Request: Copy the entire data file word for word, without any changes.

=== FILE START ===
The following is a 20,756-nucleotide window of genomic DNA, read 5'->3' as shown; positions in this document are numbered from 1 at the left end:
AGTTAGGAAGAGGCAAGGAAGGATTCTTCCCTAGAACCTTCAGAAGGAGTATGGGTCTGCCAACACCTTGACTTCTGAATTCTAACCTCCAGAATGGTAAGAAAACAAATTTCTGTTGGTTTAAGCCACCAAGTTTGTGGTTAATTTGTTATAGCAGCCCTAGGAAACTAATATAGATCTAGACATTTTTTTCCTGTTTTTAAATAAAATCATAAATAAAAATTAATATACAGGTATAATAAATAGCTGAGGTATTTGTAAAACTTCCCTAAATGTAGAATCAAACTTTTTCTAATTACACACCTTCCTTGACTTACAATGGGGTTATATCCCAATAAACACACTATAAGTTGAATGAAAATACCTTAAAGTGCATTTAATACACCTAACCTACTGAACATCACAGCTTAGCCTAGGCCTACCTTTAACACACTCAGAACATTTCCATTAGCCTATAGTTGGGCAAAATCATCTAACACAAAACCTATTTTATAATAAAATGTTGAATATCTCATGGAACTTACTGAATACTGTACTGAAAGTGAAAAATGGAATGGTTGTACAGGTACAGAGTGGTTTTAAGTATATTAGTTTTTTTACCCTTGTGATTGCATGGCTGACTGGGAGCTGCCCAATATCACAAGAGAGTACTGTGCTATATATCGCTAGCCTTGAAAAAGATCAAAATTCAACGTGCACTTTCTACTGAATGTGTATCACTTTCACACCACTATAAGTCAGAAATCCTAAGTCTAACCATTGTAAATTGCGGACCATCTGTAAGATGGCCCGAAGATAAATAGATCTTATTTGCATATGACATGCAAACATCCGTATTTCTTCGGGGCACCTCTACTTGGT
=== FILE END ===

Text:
The following is a 20,756-nucleotide window of genomic DNA, read 5'->3' as shown; positions in this document are numbered from 1 at the left end:
AGTTAGGAAGAGGCAAGGAAGGATTCTTCCCTAGAACCTTCAGAAGGAGTATGGGTCTGCCAACACCTTGACTTCTGAATTCTAACCTCCAGAATGGTAAGAAAACAAATTTCTGTTGGTTTAAGCCACCAAGTTTGTGGTTAATTTGTTATAGCAGCCCTAGGAAACTAATATAGATCTAGACATTTTTTTCCTGTTTTTAAATAAAATCATAAATAAAAATTAATATACAGGTATAATAAATAGCTGAGGTATTTGTAAAACTTCCCTAAATGTAGAATCAAACTTTTTCTAATTACACACCTTCCTTGACTTACAATGGGGTTATATCCCAATAAACACACTATAAGTTGAATGAAAATACCTTAAAGTGCATTTAATACACCTAACCTACTGAACATCACAGCTTAGCCTAGGCCTACCTTTAACACACTCAGAACATTTCCATTAGCCTATAGTTGGGCAAAATCATCTAACACAAAACCTATTTTATAATAAAATGTTGAATATCTCATGGAACTTACTGAATACTGTACTGAAAGTGAAAAATGGAATGGTTGTACAGGTACAGAGTGGTTTTAAGTATATTAGTTTTTTTACCCTTGTGATTGCATGGCTGACTGGGAGCTGCCCAATATCACAAGAGAGTACTGTGCTATATATCGCTAGCCTTGAAAAAGATCAAAATTCAACGTGCACTTTCTACTGAATGTGTATCACTTTCACACCACTATAAGTCAGAAATCCTAAGTCTAACCATTGTAAATTGCGGACCATCTGTAAGATGGCCCGAAGATAAATAGATCTTATTTGCATATGACATGCAAACATCCGTATTTCTTCGGGGCACCTCTACTTGGT